Rundale Palace is a baroque palace complex in Latvia. It is located 12 km northwest of the town of Bauska in the village of Pilsrundale. Rundale Palace was built according to the design of F.B. Rastrelli as the summer residence of the Duke of Courland Biron.
The first stone was laid on May 24, 1736. In 1740, Biron was arrested and exiled; he returned to Courland only in 1763. Then, by 1768, Rastrelli completed the interior decoration.
The palace ensemble consists of the palace building with stables and other outbuildings, to which from the south there is a 10-hectare French garden, closed by a canal on all sides, and a hunting park (34 hectares) stretches behind it. 138 rooms are located on two floors of the palace en suite. The south side of the central building is occupied by the duke’s ceremonial apartments, on the north side are his personal living rooms. In the eastern building there are ceremonial halls – the Golden, the former Throne Hall and the White Hall, once the Dance Hall, connected by the Grand Gallery. It is noteworthy that in the brickwork of the palace, Rastrelli used a brick of unusually large sizes, which was produced at a nearby factory. A number of these bricks were transported to St. Petersburg and used in the construction of Strelna Palace.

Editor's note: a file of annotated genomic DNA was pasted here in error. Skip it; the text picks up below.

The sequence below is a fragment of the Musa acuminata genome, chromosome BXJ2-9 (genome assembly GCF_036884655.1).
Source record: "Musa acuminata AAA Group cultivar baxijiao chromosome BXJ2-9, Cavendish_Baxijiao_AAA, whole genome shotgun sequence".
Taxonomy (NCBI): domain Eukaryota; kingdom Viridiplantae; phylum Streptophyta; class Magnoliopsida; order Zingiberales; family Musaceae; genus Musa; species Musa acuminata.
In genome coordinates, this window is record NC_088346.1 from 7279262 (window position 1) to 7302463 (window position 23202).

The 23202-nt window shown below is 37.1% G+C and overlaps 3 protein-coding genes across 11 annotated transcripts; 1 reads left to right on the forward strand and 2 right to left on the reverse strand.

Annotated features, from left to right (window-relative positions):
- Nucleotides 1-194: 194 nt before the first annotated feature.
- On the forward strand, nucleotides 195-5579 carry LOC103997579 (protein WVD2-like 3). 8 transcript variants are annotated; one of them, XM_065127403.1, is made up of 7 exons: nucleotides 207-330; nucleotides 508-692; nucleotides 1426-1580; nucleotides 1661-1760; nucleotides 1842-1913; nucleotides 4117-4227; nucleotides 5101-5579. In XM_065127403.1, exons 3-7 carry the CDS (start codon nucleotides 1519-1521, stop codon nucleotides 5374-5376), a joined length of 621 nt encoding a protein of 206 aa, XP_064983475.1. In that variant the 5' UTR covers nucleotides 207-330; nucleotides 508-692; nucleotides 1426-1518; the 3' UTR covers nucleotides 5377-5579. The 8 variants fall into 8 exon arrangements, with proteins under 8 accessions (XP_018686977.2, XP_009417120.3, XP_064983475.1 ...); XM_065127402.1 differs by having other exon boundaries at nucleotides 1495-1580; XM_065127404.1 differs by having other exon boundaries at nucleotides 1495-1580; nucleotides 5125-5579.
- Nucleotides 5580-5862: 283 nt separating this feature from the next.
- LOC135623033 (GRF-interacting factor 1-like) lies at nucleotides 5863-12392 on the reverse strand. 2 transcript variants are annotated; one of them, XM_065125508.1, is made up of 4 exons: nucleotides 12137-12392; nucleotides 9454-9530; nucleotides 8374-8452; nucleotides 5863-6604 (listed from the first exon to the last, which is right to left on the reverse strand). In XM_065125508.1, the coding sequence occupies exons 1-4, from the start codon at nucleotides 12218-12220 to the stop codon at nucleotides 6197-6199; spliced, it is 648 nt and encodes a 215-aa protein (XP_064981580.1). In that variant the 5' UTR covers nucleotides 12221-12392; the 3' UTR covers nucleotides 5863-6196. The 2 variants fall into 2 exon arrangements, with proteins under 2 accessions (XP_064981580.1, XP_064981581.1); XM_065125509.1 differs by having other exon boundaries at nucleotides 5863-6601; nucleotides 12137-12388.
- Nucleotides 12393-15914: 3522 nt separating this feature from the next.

Rundale Palace after Biron:
After the accession of Courland to the Russian Empire in 1795, the palace was granted the favorite of the Empress Zubov. After the death of the latter, his young widow Fyokla Valentinovna married Count Andrei Shuvalov. The palace was the property of the Shuvalov princes until 1920, when, as a result of agrarian reform in the Republic of Latvia, the counts of Shuvalov lost their rights to the Rundale estate.
The Rundale Palace was damaged during the Russian war with Napoleon in 1812, but it found itself in especially poor condition in 1919 when it was defeated by the soldiers of the adventurer Bermont-Avalov. In 1933, the palace was transferred to the State Historical Museum, which began the restoration of the palace complex. After World War II, there was a grain warehouse in the halls, and the building itself, inhabited by residents, was in a deplorable state. In 1972, restoration work began, which continues to this day.
Currently, Rundale Palace is one of the most famous sights of Latvia. Rundale Palace and its adjoining garden are a museum. The palace is also used to receive high-ranking foreign guests by the President of Latvia.